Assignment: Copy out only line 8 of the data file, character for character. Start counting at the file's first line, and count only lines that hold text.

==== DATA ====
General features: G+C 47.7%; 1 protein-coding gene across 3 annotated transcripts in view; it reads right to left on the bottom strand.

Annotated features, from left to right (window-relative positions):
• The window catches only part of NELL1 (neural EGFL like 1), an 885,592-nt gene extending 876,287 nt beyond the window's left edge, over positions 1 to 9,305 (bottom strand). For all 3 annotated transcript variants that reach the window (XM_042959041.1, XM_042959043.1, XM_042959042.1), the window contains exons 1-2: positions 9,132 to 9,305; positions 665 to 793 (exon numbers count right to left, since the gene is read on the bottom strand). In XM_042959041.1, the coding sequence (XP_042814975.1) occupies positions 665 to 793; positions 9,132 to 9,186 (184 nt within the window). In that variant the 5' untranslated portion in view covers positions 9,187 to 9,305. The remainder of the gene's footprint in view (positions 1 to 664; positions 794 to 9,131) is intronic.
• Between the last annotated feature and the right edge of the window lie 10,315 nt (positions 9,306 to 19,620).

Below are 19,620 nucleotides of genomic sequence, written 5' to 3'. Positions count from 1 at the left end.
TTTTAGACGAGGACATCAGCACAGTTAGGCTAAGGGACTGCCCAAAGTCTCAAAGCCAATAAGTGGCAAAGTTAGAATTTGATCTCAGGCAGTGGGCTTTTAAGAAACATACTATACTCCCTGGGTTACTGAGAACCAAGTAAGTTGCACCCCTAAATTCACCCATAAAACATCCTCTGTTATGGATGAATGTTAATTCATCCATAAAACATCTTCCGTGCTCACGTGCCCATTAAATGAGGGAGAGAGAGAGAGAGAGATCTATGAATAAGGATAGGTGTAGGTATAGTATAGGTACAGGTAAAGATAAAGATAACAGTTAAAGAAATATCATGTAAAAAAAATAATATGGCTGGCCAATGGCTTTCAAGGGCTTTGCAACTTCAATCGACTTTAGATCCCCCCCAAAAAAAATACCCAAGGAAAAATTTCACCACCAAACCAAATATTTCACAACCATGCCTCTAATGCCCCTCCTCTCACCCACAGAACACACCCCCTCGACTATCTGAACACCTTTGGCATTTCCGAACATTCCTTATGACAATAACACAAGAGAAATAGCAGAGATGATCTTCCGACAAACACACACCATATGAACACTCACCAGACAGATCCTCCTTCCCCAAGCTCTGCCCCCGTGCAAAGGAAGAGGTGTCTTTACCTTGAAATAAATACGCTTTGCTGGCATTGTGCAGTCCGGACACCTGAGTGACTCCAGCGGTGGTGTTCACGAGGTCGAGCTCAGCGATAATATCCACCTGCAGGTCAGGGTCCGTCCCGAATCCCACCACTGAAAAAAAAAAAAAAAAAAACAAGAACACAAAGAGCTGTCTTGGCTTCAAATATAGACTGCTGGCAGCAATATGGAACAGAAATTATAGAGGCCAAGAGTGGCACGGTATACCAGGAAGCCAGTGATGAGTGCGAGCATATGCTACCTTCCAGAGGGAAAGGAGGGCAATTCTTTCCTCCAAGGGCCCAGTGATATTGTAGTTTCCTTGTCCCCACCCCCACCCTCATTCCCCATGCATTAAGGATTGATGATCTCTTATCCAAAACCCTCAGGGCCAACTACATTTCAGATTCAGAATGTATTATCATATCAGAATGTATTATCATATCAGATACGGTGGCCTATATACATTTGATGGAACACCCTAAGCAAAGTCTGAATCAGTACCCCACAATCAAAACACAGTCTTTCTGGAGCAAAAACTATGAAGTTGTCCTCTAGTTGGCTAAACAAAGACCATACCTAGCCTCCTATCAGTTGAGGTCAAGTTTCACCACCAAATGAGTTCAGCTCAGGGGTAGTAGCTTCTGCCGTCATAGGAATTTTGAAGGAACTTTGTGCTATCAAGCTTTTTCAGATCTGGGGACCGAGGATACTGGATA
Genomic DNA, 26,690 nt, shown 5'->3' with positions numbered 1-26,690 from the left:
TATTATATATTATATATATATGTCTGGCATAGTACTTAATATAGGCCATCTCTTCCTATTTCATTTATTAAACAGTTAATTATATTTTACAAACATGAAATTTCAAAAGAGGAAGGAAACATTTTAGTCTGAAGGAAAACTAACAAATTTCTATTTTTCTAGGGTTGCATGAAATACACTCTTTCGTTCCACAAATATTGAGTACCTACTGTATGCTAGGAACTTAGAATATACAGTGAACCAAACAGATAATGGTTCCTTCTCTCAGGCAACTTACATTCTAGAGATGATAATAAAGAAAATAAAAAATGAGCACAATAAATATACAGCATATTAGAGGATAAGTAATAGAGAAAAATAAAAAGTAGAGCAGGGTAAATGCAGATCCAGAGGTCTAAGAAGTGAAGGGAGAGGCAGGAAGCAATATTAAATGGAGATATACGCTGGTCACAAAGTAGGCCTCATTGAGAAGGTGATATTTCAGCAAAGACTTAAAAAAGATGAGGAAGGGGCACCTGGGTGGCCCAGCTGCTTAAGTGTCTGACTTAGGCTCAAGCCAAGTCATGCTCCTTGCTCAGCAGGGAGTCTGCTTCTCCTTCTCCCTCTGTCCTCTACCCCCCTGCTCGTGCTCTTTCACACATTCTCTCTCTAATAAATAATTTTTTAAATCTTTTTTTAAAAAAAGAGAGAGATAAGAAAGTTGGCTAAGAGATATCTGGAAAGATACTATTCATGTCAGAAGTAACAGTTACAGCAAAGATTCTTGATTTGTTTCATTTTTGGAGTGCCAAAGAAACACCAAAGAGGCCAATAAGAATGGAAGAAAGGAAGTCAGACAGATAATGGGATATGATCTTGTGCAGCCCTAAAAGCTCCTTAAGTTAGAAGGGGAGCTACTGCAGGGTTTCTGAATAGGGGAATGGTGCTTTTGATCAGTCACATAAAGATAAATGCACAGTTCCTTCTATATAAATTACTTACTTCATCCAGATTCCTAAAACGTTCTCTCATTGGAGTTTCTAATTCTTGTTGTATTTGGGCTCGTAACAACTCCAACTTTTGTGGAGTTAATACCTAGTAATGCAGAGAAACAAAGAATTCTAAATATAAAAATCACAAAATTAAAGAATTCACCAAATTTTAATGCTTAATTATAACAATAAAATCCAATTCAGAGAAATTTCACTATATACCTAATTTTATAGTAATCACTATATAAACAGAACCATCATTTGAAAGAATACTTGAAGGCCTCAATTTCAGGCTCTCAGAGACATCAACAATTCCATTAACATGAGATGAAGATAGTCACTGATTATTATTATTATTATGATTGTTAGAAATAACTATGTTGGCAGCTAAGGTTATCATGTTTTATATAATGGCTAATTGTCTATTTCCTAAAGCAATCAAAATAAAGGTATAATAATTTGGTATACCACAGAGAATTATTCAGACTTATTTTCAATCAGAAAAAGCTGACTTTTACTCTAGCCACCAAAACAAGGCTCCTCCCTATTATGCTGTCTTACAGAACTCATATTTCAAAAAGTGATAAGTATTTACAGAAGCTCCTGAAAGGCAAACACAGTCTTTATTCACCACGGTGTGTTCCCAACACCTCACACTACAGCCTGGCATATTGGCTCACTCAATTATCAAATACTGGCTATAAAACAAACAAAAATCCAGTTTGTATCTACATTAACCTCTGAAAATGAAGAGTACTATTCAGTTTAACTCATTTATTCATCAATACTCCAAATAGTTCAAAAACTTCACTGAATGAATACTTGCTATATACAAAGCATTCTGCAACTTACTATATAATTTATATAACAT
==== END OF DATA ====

TATTATATATTATATATATATGTCTGGCATAGTACTTAATATAGGCCATCTCTTCCTATTTCATTTATTAAACAGTTAATTATATTTTACAAACATGAAATTTCAAAAGAGGAAGGAAACATTTTAGTCTGAAGGAAAACTAACAAATTTCTATTTTTCTAGGGTTGCATGAAATACACTCTTTCGTTCCACAAATATTGAGTACCTACTGTATGCTAGGAACTTAGAATATACAGTGAACCAAACAGATAATGGTTCCTTCTCTCAGGCAACTTACATTCTAGAGATGATAATAAAGAAAATAAAAAATGAGCACAATAAATATACAGCATATTAGAGGATAAGTAATAGAGAAAAATAAAAAGTAGAGCAGGGTAAATGCAGATCCAGAGGTCTAAGAAGTGAAGGGAGAGGCAGGAAGCAATATTAAATGGAGATATACGCTGGTCACAAAGTAGGCCTCATTGAGAAGGTGATATTTCAGCAAAGACTTAAAAAAGATGAGGAAGGGGCACCTGGGTGGCCCAGCTGCTTAAGTGTCTGACTTAGGCTCAAGCCAAGTCATGCTCCTTGCTCAGCAGGGAGTCTGCTTCTCCTTCTCCCTCTGTCCTCTACCCCCCTGCTCGTGCTCTTTCACACATTCTCTCTCTAATAAATAATTTTTTAAATCTTTTTTTAAAAAAAGAGAGAGATAAGAAAGTTGGCTAAGAGATATCTGGAAAGATACTATTCATGTCAGAAGTAACAGTTACAGCAAAGATTCTTGATTTGTTTCATTTTTGGAGTGCCAAAGAAACACCAAAGAGGCCAATAAGAATGGAAGAAAGGAAGTCAGACAGATAATGGGATATGATCTTGTGCAGCCCTAAAAGCTCCTTAAGTTAGAAGGGGAGCTACTGCAGGGTTTCTGAATAGGGGAATGGTGCTTTTGATCAGTCACATAAAGATAAATGCACAGTTCCTTCTATATAAATTACTTACTTCATCCAGATTCCTAAAACGTTCTCTCATTGGAGTTTCTAATTCTTGTTGTATTTGGGCTCGTAACAACTCCAACTTTTGTGGAGTTAATACCTAGTAATGCAGAGAAACAAAGAATTCTAAATATAAAAATCACAAAATTAAAGAATTCACCAAATTTTAATGCTTAATTATAACAATAAAATCCAATTCAGAGAAATTTCACTATATACCTAATTTTATAGTAATCACTATATAAACAGAACCATCATTTGAAAGAATACTTGAAGGCCTCAATTTCAGGCTCTCAGAGACATCAACAATTCCATTAACATGAGATGAAGATAGTCACTGATTATTATTATTATTATGATTGTTAGAAATAACTATGTTGGCAGCTAAGGTTATCATGTTTTATATAATGGCTAATTGTCTATTTCCTAAAGCAATCAAAATAAAGGTATAATAATTTGGTATACCACAGAGAATTATTCAGACTTATTTTCAATCAGAAAAAGCTGACTTTTACTCTAGCCACCAAAACAAGGCTCCTCCCTATTATGCTGTCTTACAGAACTCATATTTCAAAAAGTGATAAGTATTTACAGAAGCTCCTGAAAGGCAAACACAGTCTTTATTCACCACGGTGTGTTCCCAACACCTCACACTACAGCCTGGCATATTGGCTCACTCAATTATCAAATACTGGCTATAAAACAAACAAAAATCCAGTTTGTATCTACATTAACCTCTGAAAATGAAGAGTACTATTCAGTTTAACTCATTTATTCATCAATACTCCAAATAGTTCAAAAACTTCACTGAATGAATACTTGCTATATACAAAGCATTCTGCAACTTACTATATAATTTATATAACAT